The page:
|Coach T after a hard workout|
Coach T: So, I noticed that you sort of went radio silent there after your last race. Can you explain to us what happened?
J: Sure. I had a pretty tough training cycle leading up to that race. The workouts I did in the last few weeks were pretty awful. My legs had no giddy up in them at all. I wasn't particularly confident going into the race, but I also learned from a very wise woman not to ever count myself out. I felt as though I'd put in the hard work and something great may happen on race day. I made some bonehead choices, like thinking it was a good idea to travel for work to Orlando, FL 5 days before the race, sleep less than 5 hours a night race week and then spend 12 hours traveling to Duluth two days before the race. I was just flat on race day, and my little legs didn't want to go very fast. I do not regret making the trip to run in the Half Marathon Championships as part of Grandma's Marathon. The race was amazing and the support was really top notch. I hope to travel back that way again for the full marathon at some point. When I got home, I realized I was pretty burned out. It is mentally tough to train really hard for a race and then have a subpar result. I just wanted to give myself a break, which included a break from telling my running stories.
Coach T: Fair enough. So, did you come in last place?
J: Harsh, Coach T. No. I did not come in last place this time. I was at the back of the pack for sure, but not last. (Proof here).
Coach T: So, what have you been doing since the race. You said that you are taking a break? Are you running at all?
J: I mentioned before the race in this post that I felt like I was putting too much pressure on myself and running was starting to become unfun. I realized after the race that I actually had a fair amount of anxiety associated with my running, and I needed to figure out a way to get past that. I was having trouble even getting motivated to just go out for an easy run. I did what all good type As do and tried to power through those thoughts and feelings at first, thinking that if I just set a new goal and developed a training plan, I would muster the motivation to start anew. That approach flopped as you could probably easily predict it would. My first workout of this new training cycle was just as angst-ridden as any I had done in the last training cycle despite my newfound desire to keep my running all Zen-like and flowy. It took me about a week to realize that I needed a mental break. I talked with Coach L about this, and he said it was a very smart idea. So, for the past two weeks, I've let myself just do whatever I wanted. I ran when I wanted to run and I didn't run when I didn't want to run. It has worked wonders. Just giving myself that mental break has breathed some life back into me.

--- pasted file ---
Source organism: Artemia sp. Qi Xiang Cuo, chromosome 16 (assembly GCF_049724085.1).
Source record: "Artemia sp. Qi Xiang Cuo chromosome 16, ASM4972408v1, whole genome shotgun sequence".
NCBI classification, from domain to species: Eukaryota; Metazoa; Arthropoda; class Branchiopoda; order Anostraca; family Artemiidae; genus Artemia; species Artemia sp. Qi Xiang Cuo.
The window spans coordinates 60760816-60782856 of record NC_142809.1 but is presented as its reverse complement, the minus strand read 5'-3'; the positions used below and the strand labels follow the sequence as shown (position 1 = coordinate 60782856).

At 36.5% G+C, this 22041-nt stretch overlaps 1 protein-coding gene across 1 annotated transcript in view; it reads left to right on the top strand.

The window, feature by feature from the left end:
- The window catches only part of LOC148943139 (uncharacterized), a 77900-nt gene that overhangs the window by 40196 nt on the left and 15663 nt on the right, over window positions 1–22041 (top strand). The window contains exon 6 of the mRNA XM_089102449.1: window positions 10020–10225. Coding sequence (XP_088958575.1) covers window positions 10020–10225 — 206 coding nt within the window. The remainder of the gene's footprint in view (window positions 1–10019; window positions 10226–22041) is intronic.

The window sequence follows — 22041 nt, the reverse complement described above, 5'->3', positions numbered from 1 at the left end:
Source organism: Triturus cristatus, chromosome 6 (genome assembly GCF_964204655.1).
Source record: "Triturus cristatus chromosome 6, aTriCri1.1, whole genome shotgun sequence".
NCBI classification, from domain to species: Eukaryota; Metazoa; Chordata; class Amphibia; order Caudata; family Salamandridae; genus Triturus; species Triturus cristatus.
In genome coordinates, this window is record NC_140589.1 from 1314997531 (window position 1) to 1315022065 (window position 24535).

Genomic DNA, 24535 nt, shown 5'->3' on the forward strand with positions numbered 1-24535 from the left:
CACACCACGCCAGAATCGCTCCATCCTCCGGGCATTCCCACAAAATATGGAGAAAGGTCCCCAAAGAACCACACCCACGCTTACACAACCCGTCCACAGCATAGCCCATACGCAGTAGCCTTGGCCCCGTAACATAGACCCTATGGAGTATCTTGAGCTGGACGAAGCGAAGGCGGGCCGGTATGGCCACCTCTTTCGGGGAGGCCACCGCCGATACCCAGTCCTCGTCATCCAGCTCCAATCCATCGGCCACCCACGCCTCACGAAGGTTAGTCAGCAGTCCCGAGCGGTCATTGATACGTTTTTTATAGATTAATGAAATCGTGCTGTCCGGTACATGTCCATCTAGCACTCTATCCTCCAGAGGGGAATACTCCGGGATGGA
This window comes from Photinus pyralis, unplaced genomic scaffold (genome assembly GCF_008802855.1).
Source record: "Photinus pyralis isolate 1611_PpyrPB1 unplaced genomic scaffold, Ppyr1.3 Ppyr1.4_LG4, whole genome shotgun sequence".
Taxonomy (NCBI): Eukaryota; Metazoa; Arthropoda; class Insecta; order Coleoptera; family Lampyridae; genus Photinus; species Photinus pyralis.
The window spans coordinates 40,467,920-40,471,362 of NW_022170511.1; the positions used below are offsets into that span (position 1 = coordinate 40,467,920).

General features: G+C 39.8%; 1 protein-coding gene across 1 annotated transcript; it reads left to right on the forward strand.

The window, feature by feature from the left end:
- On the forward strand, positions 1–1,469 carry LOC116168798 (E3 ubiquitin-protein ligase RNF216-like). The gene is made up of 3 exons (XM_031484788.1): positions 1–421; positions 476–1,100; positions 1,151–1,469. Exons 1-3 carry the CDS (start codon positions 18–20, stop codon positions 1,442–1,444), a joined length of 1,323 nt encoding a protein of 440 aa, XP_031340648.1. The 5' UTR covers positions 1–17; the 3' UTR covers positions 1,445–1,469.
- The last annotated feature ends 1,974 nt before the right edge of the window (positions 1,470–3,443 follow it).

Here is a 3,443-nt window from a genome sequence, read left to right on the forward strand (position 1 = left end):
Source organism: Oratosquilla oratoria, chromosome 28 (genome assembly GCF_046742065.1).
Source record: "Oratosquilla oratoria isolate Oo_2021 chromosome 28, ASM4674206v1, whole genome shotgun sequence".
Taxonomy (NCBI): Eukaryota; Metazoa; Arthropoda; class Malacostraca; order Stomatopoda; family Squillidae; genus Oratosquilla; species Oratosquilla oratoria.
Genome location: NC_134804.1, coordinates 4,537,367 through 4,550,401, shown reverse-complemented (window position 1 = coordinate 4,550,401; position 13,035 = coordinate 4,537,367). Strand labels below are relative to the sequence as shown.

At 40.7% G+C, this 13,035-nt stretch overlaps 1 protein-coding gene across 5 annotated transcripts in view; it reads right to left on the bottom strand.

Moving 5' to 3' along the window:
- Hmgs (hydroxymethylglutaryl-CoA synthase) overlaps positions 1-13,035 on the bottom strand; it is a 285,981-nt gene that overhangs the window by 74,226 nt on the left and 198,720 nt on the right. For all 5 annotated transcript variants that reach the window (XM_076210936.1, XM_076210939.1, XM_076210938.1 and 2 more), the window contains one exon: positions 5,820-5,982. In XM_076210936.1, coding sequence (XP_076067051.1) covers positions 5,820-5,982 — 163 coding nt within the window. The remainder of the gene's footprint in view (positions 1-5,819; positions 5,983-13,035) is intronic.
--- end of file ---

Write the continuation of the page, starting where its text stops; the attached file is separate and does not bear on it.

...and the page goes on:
Coach T: Does that mean you have new goals?
J: I actually set a race goal before I decided to take this break. I thought it would be fun to run the Masters Marathon Championship race at the Twin Cities Marathon in October. I ran this race in 2009 and really enjoyed it. It's a good course for me, and I loved the race hospitality. I actually developed a training plan with Coach L right before my training implosion. Despite the beauty of the plan, I just couldn't get excited about gearing up again for a big training push. Over the last two weeks, I've started to feel much better about running and more motivated to train. I've had 3 weeks of low mileage and am building back up. I have taken the time to do a lot of thinking about my running and a bit of troubleshooting about why I felt so flat in the last training cycle. I've started experimenting with some of the elements of my training that helped me become a strong marathoner in the first place. This is stuff I once complained about doing, but I find myself oddly looking forward to: stuff like plyometric hill drills and a suite of variations on strides. I hypothesize that these activities will help me get the pop back in my legs, and I actually think it's working. I think I'll try different types of workouts and do everything effort-based at this point so I don't pressure myself into trying to hold a certain pace. I don't have to pull the trigger on Twin Cities until the end of August, so I have time to see how far I get in these next few weeks.
Coach T: I like your approach. I personally think you should be doing more squirrel sprints and digging exercises, but those are the things I love. If you like hopping on one leg up a hill over and over, then knock yourself out.
J: I think we're on the same page, Coach T. Do what you love; love what you do.
Coach T: Okay, that might be a little too touchy-feely for my tastes. So, you're getting pretty old aren't you? I understand you turn 45 soon?
J: That's right, Coach T. I'll be in a new age group. I'm excited about what I'll do with the rest of my 40s. I never would have guessed that I would have accomplished what I did in my early 40s. I have many great female masters runners to look to for inspiration--some of them are still setting PRs well into their 40s. This past year, I feel like I've been on an accelerated learning track with running. I had some crazy ass shit happen, but I met some of the most amazing people too and learned an awful lot about myself. It was a year of growth for sure.
Coach T: It has been fun chatting with you here in beautiful Cali, but I have to go do some beach running and eat some crab shells with my boy, Püddle. Hasta, chica.